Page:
I wasn't going to write this, but I just read a friend's post that is propelling me forward.
Last night I went to a Survivors of Suicide meeting. I haven't been to one in ages, probably not in two years. But I'd been feeling a bit overwhelmed since receiving the news that an article I've written about spiritual direction and accompaniment through the experience of grief will be published (eventually) in a journal for spiritual directors.
I was incredibly excited about the news, and then began to realize that the article, along with the presentation I made last fall to nursing students about caring for families in which a child has suddenly died, and my signing up as a Field Advocate with the American Foundation for Suicide Prevention, marks my entry into a new phase of a Life. I. Did. Not. Want.
Suddenly, or perhaps not so suddenly, I find myself moving into the role of one who speaks out, who communicates the the heartbreak, the anger, and the complete devastation of the experience that looks like Yellowstone Park did the year we visited, after the fires.
I wasn't going to say a word about Mother's Day. Well, I already did, in a misplaced comment on a beautiful piece that someone else wrote on the topic. But having done that, my plan was to remain silent. My own Mother's Day will include some moments of genuine joy, as my family is accompanying me to church and The Lovely Daughter is singing, and some overall struggle, as I pastor one of those give-the-ladies-carnations churches. I would prefer to ignore the day in church completely, and share a quiet evening with my family; I am wishing that I had thought to take the week-end off even after the vacation week that would have taken us away fell through.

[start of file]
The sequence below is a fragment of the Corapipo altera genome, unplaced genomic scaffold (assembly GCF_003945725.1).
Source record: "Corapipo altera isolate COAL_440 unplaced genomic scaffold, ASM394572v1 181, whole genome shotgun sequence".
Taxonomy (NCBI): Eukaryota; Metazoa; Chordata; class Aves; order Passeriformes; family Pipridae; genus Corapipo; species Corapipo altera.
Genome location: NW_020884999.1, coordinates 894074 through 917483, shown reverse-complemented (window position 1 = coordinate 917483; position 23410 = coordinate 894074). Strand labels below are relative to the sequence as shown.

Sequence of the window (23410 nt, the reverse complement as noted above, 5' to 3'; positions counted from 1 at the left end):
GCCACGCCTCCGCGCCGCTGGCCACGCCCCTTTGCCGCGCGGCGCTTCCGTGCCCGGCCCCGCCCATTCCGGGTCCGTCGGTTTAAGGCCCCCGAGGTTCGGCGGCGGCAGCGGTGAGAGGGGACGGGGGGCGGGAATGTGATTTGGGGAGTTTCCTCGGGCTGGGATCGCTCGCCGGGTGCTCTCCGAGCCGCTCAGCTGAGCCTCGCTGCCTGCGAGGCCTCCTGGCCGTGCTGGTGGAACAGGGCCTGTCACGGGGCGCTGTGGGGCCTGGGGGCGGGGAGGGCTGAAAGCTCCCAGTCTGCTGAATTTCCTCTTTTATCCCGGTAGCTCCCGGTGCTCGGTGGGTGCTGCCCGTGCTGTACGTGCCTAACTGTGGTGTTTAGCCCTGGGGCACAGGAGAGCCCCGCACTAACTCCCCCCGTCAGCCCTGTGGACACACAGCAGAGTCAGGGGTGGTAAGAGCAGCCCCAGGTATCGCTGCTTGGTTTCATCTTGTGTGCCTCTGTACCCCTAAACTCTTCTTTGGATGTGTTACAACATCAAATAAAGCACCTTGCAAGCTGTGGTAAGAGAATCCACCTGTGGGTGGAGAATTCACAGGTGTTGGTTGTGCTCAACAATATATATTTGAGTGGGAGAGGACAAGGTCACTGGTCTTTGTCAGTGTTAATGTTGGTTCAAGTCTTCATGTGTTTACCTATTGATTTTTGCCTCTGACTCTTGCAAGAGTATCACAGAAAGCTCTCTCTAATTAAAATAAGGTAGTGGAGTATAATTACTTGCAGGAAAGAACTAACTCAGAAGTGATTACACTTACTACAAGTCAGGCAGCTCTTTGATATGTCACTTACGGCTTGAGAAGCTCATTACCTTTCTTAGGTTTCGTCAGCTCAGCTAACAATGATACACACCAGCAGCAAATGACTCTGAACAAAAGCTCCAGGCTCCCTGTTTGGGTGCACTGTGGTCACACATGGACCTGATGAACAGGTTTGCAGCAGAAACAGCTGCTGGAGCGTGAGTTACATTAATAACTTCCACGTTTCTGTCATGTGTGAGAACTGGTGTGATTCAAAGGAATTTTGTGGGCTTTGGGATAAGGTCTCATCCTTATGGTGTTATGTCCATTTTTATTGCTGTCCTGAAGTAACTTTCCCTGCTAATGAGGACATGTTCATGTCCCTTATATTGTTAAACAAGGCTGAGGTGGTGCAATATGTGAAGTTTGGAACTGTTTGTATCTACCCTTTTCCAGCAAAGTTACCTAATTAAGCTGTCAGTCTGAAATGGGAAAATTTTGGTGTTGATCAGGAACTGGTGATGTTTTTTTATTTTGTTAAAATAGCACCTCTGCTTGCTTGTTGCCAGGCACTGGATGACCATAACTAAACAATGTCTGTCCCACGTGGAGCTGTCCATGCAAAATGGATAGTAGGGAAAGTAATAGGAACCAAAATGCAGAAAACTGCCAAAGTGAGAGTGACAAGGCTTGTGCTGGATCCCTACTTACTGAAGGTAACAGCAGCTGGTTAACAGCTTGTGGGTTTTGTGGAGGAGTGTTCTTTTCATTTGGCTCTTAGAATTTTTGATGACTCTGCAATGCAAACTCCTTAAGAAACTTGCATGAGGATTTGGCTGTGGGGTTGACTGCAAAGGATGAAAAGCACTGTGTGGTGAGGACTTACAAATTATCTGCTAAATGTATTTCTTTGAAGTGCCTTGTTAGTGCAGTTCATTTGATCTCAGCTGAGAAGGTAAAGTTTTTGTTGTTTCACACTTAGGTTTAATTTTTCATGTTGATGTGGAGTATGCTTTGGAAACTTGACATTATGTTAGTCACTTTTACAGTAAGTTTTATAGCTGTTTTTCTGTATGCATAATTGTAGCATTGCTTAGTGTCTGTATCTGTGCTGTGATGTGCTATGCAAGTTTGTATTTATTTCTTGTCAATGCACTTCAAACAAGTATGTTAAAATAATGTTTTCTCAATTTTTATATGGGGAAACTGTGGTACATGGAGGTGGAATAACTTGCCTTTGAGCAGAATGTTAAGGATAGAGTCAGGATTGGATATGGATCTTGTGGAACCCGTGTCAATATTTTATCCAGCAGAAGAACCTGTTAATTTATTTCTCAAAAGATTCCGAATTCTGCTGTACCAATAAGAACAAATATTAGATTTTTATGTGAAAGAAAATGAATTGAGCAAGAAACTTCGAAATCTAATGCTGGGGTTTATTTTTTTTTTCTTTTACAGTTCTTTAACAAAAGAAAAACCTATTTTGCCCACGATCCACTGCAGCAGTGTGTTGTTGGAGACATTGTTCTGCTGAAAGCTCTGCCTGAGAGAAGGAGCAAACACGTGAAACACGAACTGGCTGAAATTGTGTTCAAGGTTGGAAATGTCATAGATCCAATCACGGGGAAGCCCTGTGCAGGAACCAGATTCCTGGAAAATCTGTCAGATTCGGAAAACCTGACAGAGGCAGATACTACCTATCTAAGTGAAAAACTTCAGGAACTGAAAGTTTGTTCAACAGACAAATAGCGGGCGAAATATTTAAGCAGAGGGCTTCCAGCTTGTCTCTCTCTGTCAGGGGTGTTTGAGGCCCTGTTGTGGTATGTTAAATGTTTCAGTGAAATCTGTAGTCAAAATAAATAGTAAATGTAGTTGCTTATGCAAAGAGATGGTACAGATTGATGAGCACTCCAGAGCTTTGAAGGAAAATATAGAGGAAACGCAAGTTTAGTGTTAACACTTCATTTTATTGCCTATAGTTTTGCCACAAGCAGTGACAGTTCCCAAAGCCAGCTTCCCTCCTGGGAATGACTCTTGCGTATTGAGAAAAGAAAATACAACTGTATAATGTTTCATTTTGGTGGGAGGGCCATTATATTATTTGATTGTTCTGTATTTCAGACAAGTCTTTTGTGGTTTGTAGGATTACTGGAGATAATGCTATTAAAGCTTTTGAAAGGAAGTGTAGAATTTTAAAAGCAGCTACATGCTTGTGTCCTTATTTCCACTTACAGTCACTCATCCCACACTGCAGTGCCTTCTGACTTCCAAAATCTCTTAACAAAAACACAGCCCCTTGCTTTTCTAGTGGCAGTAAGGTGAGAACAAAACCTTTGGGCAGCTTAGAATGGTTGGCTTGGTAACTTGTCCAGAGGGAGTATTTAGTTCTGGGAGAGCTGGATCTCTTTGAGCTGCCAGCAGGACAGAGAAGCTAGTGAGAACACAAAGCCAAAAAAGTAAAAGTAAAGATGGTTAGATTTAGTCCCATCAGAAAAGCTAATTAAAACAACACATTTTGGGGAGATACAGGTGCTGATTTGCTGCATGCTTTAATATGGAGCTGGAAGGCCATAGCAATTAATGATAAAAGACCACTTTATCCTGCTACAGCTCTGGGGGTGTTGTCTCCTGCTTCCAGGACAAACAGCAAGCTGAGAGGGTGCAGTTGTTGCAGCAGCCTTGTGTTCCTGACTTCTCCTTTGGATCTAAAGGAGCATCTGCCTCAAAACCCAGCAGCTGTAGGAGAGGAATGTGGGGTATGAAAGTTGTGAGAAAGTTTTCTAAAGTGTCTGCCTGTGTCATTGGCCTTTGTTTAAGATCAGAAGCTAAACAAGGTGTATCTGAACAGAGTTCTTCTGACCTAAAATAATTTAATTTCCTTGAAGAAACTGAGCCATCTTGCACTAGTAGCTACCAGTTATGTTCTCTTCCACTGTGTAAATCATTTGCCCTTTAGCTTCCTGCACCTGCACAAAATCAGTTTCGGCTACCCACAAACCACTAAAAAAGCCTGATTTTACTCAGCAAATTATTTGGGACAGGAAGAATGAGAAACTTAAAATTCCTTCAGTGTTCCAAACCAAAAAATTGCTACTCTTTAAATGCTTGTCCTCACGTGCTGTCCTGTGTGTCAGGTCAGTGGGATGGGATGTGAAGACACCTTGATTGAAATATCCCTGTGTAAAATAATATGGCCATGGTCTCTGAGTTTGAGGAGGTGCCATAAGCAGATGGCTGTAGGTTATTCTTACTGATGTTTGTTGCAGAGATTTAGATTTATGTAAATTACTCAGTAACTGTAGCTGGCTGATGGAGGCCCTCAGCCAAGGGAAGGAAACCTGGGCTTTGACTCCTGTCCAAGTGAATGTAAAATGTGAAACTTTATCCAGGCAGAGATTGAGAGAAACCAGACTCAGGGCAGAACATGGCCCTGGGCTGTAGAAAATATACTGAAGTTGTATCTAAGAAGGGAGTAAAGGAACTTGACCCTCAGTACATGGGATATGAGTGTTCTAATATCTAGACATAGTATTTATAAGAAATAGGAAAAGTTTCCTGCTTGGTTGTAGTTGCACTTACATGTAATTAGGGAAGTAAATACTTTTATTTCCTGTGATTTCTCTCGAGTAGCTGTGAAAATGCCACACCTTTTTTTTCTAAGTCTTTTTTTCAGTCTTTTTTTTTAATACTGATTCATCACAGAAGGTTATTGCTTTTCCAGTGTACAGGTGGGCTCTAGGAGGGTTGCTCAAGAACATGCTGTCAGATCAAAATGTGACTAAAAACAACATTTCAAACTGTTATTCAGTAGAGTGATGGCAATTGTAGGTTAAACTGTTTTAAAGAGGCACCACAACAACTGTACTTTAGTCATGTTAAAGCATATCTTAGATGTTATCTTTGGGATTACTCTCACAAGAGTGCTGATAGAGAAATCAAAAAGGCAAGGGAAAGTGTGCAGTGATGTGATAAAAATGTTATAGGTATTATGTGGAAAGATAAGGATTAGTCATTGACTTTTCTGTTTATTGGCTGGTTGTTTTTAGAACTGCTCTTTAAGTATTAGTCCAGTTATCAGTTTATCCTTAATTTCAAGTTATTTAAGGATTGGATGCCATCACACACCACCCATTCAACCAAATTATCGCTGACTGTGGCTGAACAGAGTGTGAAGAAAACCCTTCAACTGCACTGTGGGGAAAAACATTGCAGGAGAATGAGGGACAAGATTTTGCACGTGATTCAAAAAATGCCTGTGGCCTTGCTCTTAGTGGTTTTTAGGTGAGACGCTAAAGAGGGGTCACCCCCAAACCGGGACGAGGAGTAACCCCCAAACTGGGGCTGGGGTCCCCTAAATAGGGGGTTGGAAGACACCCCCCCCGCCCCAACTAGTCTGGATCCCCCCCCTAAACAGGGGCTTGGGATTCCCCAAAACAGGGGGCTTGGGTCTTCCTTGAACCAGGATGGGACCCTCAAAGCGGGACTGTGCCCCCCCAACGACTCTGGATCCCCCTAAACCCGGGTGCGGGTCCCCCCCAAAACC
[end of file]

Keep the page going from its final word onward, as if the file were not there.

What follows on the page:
Last night, I was reminded of all the reasons for my mixed feelings. In our little group, two of us will be missing children, one will be without a sister who was also the mother of two young girls, and one without the husband who was also the father of their three very young children. "It's Mother's Day and it sucks," said one woman through her tears.
Too harsh? Too much of a downer?
Here's why I'm writing: If you are suffering from depression, do not leave this sort of a week as your legacy to your family. Just. Don't.
To leave people via suicide is to cause almost indescribable harm to those you love most. If you could have heard the conversation of that group of bewildered and damaged survivors last night, you would know that you must do everything you can to recover your health and your one wild and precious life, as Mary Oliver calls it.
We would do it for you if we could ~ we would do anything to save you ~ but we can't. The terrible irony is that, in such a dark place, you have to mother yourself a bit. You have to seek the care you need and deserve as someone's beloved child. If you can't imagine it any other way, imagine yourself as a beloved and beautiful child of the universe, because you are most surely that person.